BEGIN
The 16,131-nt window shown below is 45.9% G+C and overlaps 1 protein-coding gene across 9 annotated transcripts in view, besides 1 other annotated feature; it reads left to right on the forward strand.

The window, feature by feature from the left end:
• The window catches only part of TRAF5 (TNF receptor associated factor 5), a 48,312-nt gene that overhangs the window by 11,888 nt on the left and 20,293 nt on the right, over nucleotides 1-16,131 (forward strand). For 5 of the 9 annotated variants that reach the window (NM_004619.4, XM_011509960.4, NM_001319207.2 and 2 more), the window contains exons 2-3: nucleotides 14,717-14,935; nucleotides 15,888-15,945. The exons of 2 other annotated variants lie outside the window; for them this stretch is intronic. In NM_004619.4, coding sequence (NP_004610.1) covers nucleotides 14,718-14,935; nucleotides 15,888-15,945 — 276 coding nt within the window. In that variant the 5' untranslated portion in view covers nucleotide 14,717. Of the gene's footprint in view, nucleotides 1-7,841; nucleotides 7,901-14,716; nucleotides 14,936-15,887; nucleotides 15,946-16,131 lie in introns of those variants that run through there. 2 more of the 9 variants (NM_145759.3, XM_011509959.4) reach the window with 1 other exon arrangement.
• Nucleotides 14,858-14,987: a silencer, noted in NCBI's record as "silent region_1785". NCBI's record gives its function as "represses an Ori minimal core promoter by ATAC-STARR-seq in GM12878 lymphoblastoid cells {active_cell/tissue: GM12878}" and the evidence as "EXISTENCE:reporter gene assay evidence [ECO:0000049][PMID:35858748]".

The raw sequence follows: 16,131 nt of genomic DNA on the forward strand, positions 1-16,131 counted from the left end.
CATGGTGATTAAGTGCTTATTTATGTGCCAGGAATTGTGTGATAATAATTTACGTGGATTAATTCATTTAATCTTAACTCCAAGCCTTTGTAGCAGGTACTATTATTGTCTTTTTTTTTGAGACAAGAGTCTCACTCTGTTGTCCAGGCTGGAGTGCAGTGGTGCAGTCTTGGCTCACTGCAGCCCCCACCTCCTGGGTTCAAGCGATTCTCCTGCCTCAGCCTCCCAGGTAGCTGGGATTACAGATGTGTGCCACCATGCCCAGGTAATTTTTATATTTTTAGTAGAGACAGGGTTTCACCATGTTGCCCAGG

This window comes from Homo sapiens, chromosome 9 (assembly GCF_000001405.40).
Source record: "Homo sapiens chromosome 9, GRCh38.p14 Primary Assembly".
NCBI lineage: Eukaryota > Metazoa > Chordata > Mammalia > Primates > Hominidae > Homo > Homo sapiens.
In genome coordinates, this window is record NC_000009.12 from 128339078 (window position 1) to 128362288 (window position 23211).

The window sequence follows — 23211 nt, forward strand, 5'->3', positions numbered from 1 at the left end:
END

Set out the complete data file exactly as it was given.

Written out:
The 16,131-nt window shown below is 45.9% G+C and overlaps 1 protein-coding gene across 9 annotated transcripts in view, besides 1 other annotated feature; it reads left to right on the forward strand.

The window, feature by feature from the left end:
• The window catches only part of TRAF5 (TNF receptor associated factor 5), a 48,312-nt gene that overhangs the window by 11,888 nt on the left and 20,293 nt on the right, over nucleotides 1-16,131 (forward strand). For 5 of the 9 annotated variants that reach the window (NM_004619.4, XM_011509960.4, NM_001319207.2 and 2 more), the window contains exons 2-3: nucleotides 14,717-14,935; nucleotides 15,888-15,945. The exons of 2 other annotated variants lie outside the window; for them this stretch is intronic. In NM_004619.4, coding sequence (NP_004610.1) covers nucleotides 14,718-14,935; nucleotides 15,888-15,945 — 276 coding nt within the window. In that variant the 5' untranslated portion in view covers nucleotide 14,717. Of the gene's footprint in view, nucleotides 1-7,841; nucleotides 7,901-14,716; nucleotides 14,936-15,887; nucleotides 15,946-16,131 lie in introns of those variants that run through there. 2 more of the 9 variants (NM_145759.3, XM_011509959.4) reach the window with 1 other exon arrangement.
• Nucleotides 14,858-14,987: a silencer, noted in NCBI's record as "silent region_1785". NCBI's record gives its function as "represses an Ori minimal core promoter by ATAC-STARR-seq in GM12878 lymphoblastoid cells {active_cell/tissue: GM12878}" and the evidence as "EXISTENCE:reporter gene assay evidence [ECO:0000049][PMID:35858748]".

The raw sequence follows: 16,131 nt of genomic DNA on the forward strand, positions 1-16,131 counted from the left end.
CATGGTGATTAAGTGCTTATTTATGTGCCAGGAATTGTGTGATAATAATTTACGTGGATTAATTCATTTAATCTTAACTCCAAGCCTTTGTAGCAGGTACTATTATTGTCTTTTTTTTTGAGACAAGAGTCTCACTCTGTTGTCCAGGCTGGAGTGCAGTGGTGCAGTCTTGGCTCACTGCAGCCCCCACCTCCTGGGTTCAAGCGATTCTCCTGCCTCAGCCTCCCAGGTAGCTGGGATTACAGATGTGTGCCACCATGCCCAGGTAATTTTTATATTTTTAGTAGAGACAGGGTTTCACCATGTTGCCCAGG

This window comes from Homo sapiens, chromosome 9 (assembly GCF_000001405.40).
Source record: "Homo sapiens chromosome 9, GRCh38.p14 Primary Assembly".
NCBI lineage: Eukaryota > Metazoa > Chordata > Mammalia > Primates > Hominidae > Homo > Homo sapiens.
In genome coordinates, this window is record NC_000009.12 from 128339078 (window position 1) to 128362288 (window position 23211).

The window sequence follows — 23211 nt, forward strand, 5'->3', positions numbered from 1 at the left end: